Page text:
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George Headley

George Headley

It is always a great starting point for an argument to propose your view on who is the greatest batsman ever. Whilst Bradman would appear to have a clear right to this title, other people will put forward convincing counterclaims for players like Sachin Tendulkar, Jack Hobbs, Wally Hammond or Graeme Pollock. To narrow it down to the best batsman from a specific country would appear easier, but that is still immensely difficult. If the question was targeted to the West Indies, any number of great cricketers come to mind. Viv Richards has been the recipient of any number of awards, as have other players like Brian Lara, Rohan Khanai, Gary Sobers, Clyde Walcott and Everton Weekes. However, the first ever truly great West Indian batsman was George Headley, and his career provides compelling evidence in considering him one of the top five batsman of all time, not just of those players from the West Indies.

George was born on the 30th of May, 1909 in Panama to a Barbadian mother and a Jamaican father who was working on the Panama Canal. The first ten years of George’s life were spent in Cuba, playing baseball rather than cricket. He also participated in other sports such as athletics and swimming, however his love of ball sports was apparent even then. In 1919 the family moved back to his father’s homeland of Jamaica, where George was introduced to cricket. The common game that schoolboys played was called ‘catch and bowl’. This version of cricket, played all over the world, involves a simplified rule structure whereby the person who fields the ball bowls next, and if a bowler gets a wicket, he takes over batting. George had remarkable concentration, and it was not uncommon for him to bat for very long periods. On one occasion, George started batting on early on Monday, however when he still had not been dismissed by Friday, the rest of the boys terminated the game.

Even though he had only started playing cricket at age ten, George rapidly overtook the other boys of his age. He played for the local St Catherine’s Cricket Club and his performances impressive enough that by the age of nineteen, he was selected to make his debut for Jamaica against an English touring team in 1928. This side, led by Lord Tennyson, was not the true test lineup, however it featured many current and former test players. George immediately showed his ability, scoring a total of 409 runs in five innings at the impressive average of 81.8. The highlight was a magnificent double century, finishing with 211. The England team and Tennyson in particular were very impressed with George’s technique.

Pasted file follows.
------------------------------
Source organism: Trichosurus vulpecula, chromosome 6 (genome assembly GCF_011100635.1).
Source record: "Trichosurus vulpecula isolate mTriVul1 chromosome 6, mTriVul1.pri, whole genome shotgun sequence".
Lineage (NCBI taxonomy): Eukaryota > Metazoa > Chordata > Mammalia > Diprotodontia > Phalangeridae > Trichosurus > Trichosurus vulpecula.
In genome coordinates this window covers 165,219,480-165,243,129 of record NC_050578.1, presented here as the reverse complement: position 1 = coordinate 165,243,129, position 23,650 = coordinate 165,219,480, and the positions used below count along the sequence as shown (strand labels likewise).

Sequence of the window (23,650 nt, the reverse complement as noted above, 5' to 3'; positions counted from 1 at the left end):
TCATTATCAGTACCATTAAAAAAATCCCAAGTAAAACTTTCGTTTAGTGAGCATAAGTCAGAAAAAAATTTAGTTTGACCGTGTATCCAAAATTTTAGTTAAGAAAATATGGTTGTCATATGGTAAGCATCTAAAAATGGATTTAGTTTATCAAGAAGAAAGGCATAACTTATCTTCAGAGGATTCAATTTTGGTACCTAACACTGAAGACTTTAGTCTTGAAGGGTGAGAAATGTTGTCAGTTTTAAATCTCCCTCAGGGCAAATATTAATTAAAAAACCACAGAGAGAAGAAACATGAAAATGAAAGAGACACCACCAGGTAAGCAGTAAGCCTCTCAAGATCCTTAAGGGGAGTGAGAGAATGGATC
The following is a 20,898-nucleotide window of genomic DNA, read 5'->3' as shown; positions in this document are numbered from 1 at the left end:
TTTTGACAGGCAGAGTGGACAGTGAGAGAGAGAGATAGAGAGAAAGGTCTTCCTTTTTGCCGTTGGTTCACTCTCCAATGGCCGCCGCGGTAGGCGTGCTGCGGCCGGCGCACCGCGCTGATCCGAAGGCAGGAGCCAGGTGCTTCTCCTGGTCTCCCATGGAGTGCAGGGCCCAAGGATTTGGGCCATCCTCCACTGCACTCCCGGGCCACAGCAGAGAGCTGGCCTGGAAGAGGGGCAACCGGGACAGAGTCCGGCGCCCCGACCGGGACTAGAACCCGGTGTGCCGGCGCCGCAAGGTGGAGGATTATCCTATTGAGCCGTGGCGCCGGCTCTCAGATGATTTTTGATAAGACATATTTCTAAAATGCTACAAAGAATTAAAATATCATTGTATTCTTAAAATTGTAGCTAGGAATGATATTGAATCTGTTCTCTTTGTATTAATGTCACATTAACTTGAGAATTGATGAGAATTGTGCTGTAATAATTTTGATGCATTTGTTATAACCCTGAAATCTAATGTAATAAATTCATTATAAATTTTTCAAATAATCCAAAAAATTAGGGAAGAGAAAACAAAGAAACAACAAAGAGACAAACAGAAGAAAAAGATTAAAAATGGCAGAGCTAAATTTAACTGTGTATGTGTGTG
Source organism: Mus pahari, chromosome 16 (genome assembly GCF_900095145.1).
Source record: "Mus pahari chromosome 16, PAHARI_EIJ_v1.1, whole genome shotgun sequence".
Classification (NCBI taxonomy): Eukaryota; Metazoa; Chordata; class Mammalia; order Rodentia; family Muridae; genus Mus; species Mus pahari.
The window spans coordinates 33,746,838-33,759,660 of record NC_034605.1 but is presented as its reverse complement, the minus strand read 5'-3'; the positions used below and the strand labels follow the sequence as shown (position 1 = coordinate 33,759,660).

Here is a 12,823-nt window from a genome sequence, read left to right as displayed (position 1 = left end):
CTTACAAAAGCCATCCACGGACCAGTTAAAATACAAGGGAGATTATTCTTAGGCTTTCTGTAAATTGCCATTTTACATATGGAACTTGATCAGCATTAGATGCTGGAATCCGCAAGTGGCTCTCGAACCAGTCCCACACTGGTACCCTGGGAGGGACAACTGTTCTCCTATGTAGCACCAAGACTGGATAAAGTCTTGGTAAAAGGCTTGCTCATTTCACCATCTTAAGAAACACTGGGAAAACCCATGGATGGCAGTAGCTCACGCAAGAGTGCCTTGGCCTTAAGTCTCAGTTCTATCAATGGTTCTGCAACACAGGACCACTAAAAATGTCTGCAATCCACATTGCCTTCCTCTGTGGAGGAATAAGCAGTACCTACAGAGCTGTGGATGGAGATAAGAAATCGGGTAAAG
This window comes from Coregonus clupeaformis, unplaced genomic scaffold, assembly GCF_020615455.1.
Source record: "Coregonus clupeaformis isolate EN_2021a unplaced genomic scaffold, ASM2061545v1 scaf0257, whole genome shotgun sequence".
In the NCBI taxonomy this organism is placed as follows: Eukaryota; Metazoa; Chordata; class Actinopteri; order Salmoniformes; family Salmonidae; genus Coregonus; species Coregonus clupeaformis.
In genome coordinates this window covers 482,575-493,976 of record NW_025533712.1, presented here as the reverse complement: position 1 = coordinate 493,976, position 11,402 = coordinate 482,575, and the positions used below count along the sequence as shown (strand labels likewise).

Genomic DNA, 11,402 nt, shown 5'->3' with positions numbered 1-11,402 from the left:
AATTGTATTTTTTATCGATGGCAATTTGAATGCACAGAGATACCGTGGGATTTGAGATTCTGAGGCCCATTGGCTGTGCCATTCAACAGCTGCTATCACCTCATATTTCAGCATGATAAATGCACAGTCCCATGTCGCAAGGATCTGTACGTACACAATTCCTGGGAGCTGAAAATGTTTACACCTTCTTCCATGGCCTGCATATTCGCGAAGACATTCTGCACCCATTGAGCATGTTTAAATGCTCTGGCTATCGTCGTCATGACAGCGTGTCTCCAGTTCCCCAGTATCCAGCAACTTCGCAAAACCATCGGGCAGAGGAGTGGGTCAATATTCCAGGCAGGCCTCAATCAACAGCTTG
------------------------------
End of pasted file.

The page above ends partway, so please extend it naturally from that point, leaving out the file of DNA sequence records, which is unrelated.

Following George’s imposing first class debut, his family made the decision, common to many people from the West Indies, to move from their homeland to the United States. The USA was the preference of people who lived on the western islands within the Caribbean, whereas the residents of the eastern parts would look towards England as a destination. The emigration, and with it the finish of George’s cricketing career, was to take place in 1929, however his passport was delayed due to a bureaucratic oversight. This allowed George to play for Jamaica against the 1929/30 touring English team, a happy situation that resulted in him scoring yet another century. This century was enough to result in his selection to make his debut for the West Indies team, and the move was not again considered for George. Even at this early age, his capacity to watch the ball closely and his ability to play the ball later were very evident.